Fantasy and Science Fiction
The Soul of Power by Callie BatesWhat it is: the conclusion to the epic fantasy trilogy that began with The Waking Land and The Memory of Fire.
Starring: Sophy Dunbarron, queen of the recently (and tenuously) reunited realms of Eren and Caeris.
What happens: An unlikely ruler harbors a dangerous secret as she struggles to lead her people amid war and political intrigue.
The Red-Stained Wings by Elizabeth BearWhat it's about: War has come to the Lotus Kingdoms, sending four individuals on separate quests.
Contains: automatons, radioactive dragons, chain-smoking volcano goddesses, tiger-sorcerers who feed on war, and more.
Series alert: Set in the world of the author's Eternal Sky trilogy, The Red-Stained Wings is book 2 in the Lotus Kingdoms series, after The Stone in the Skull.
Gather the Fortunes by Bryan CampIntroducing: Renaissance "Renai" Raines, psychopomp.
Say what? She guides the souls of the dead through the Gates of the Underworld, a job she's held since her own demise five years ago.
Why you might like it: This 2nd Crescent City urban fantasy novel (after The City of Lost Fortunes) boasts a diverse cast of supernatural beings, an atmospheric New Orleans setting, and a multilayered plot.
Fall; Or, Dodge in Hell by Neal StephensonWhat it is: the sprawling not-quite-a-sequel to Reamde, containing links and callbacks to several of author Neal Stephenson's other books.
In Meatspace: Following tech billionaire Richard "Dodge" Fortrast's death, his heirs digitally preserve his brain and upload it to a virtual world.
In Bitworld: Now effectively immortal, Dodge (now "Egdod") becomes the god of a digital afterlife, which he shapes according to his whims.
Lent by Jo WaltonStarring: Dominican friar Girolamo Savanarola, whose ability to see and cast out demons raises him to a position of power and influence in 15th-century Florence. Again and again and again.
Is it for you? Think Wolf Hall meets Russian Doll meets The Good Place, set in Renaissance Italy.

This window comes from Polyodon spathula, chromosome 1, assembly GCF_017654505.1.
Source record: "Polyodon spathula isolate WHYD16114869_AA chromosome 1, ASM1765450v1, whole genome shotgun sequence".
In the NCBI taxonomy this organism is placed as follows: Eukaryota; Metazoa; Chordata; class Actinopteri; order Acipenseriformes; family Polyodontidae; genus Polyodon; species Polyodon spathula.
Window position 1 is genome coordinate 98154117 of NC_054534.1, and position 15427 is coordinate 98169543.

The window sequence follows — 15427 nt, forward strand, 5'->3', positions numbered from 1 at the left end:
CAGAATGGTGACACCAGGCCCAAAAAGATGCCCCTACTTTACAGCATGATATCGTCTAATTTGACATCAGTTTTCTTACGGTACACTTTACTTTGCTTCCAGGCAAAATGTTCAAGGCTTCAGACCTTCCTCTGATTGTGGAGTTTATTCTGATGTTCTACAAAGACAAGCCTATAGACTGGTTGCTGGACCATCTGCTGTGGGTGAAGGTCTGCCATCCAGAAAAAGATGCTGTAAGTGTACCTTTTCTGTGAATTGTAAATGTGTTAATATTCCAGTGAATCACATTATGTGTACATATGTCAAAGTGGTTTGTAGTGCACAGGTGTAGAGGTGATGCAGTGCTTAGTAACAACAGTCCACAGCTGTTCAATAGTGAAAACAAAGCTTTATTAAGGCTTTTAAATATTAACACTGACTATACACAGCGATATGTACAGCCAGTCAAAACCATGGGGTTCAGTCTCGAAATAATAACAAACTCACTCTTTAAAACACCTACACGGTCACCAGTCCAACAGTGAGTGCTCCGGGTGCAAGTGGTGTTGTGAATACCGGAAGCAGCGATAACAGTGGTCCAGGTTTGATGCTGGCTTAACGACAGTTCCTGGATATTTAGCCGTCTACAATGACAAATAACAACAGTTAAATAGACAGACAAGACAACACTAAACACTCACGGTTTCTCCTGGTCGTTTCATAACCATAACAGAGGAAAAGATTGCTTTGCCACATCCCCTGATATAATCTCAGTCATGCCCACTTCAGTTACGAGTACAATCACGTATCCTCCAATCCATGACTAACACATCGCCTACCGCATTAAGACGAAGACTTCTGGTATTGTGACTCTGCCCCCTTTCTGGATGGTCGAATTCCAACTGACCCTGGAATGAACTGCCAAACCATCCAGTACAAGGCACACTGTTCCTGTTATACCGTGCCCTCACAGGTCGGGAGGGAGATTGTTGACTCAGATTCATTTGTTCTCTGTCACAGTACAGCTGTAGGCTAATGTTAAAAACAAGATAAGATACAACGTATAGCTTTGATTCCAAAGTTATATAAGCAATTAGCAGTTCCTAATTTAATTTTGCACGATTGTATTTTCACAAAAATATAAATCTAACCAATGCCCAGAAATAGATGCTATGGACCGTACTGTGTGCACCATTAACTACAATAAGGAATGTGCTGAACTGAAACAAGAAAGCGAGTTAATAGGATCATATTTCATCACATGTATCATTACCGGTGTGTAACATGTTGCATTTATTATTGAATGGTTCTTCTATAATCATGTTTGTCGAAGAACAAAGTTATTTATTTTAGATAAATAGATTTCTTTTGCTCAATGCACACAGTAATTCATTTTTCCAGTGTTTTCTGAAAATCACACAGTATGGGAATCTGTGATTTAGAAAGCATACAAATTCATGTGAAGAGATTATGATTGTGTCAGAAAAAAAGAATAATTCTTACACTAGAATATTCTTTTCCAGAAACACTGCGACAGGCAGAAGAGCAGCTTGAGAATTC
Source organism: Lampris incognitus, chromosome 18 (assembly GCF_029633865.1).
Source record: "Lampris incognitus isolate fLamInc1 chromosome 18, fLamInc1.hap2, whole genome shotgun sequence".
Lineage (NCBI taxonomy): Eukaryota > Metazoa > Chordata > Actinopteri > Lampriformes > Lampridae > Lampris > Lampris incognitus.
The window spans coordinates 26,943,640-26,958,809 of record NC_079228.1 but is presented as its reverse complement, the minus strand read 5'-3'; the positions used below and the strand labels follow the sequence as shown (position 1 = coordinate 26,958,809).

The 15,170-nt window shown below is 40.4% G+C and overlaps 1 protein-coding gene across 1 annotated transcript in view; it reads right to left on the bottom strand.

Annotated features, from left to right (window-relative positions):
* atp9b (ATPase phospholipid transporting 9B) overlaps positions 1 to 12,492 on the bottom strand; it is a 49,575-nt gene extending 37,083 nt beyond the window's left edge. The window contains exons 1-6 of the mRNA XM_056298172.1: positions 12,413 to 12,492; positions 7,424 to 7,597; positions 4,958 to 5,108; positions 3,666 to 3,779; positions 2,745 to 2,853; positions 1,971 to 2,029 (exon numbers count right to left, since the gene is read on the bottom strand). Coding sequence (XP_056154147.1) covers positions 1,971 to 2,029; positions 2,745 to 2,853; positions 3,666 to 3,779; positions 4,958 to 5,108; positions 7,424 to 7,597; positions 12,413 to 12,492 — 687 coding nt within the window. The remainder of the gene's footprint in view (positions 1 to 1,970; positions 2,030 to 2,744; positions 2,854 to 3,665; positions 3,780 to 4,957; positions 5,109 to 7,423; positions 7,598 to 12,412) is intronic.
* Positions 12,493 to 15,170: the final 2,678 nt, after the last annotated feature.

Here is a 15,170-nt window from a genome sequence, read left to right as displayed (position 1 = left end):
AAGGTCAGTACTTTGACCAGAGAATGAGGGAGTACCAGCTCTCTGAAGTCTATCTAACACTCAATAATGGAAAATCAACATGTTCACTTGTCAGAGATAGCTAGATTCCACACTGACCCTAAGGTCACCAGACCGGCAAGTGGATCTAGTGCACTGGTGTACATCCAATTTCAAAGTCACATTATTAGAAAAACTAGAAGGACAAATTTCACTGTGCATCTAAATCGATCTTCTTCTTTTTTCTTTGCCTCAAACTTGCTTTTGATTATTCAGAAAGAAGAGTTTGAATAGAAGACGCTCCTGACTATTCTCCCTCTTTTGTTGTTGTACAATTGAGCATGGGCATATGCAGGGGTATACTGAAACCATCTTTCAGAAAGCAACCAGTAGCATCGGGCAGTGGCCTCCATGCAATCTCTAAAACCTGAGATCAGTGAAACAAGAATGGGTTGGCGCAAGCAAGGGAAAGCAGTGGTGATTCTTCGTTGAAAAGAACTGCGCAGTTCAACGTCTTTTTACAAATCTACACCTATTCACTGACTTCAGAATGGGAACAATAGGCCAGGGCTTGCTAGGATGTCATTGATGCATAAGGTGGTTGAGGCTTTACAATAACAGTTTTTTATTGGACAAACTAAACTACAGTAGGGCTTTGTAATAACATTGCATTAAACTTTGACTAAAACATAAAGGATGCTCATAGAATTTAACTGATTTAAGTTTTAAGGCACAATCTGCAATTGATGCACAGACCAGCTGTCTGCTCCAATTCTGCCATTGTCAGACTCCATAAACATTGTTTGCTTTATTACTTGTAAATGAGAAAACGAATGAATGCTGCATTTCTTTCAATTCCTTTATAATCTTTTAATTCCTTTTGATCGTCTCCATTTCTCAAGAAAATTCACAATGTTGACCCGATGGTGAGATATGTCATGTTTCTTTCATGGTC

Want a taste? "And so often, Girolamo wants lines as straight and clean as a birch sapling, where human motives turn out to be as tangled as a bramble thicket."
Focus on: Indigenous Apocalyptic Fiction
Killer of Enemies by Joseph BruchacStarring: Chiricahua Apache warrior Lozen, whose skills are put to the test by the genetically engineered monsters that now roam the former American Southwest.
What happens: When the tyrannical rulers of Haven take her family members hostage, Lozen must defend the compound or forfeit their lives.
Series alert: This action-packed young adult novel is the 1st in a trilogy, followed by Trail of the Dead and Arrow of Lightning.
The Marrow Thieves by Cherie DimalineIn a world...ravaged by climate change, Métis teen Frenchie and his fellow survivors flee the Recruiters, who harvest the bone marrow of Indigenous people and sell it to white people to restore their ability to dream.
Read it for: sympathetic characters, vivid world-building, and a moving story about the resilience of a community in the face of oppression.
Award buzz: The Marrow Thieves has won several awards, including the 2018 American Indian Youth Literature Award.
Future Home of the Living God by Louise ErdrichWhat it's about: When Cedar Hawk Songmaker discovers she's pregnant, she seeks out her Ojibwe birth mother to learn more about her (and her unborn child's) family history.
But wait, there's more: Evolution is reversing itself, prompting the U.S. government to incarcerate pregnant women until they give birth.
For fans of: the reproductive dystopias of Margaret Atwood's The Handmaid's Tale or Meg Elison's Road to Nowhere series.
Moon of the Crusted Snow by Waubgeshig RiceWinter is coming: and for an Anishinaabe community in northern Ontario, survival means relearning traditional ways of life.
Challenges include: no power, dwindling supplies, loss of contact with the outside world (which may no longer exist), and the sudden arrival of white people seeking shelter.
You might also like: David Williams' When the English Fall, another atmospheric apocalyptic novel about a close-knit yet isolated group of people (Amish farmers) surviving societal collapse.
Trail of Lightning by Rebecca RoanhorseIntroducing: Maggie "the Monster Hunter" Hoskie, a Diné (Navajo) woman trained to kill the supernatural creatures unleashed by the catastrophic "Big Water" that drowned most of Earth.
Book buzz: This opening installment of the Sixth World series (which continues with Storm of Locusts) was nominated for both Hugo and Nebula Awards.
Want a taste? "But I'm no hero. I'm more of a last resort, a scorched-earth policy. I'm the person you hire when the heroes have already come home in body bags."
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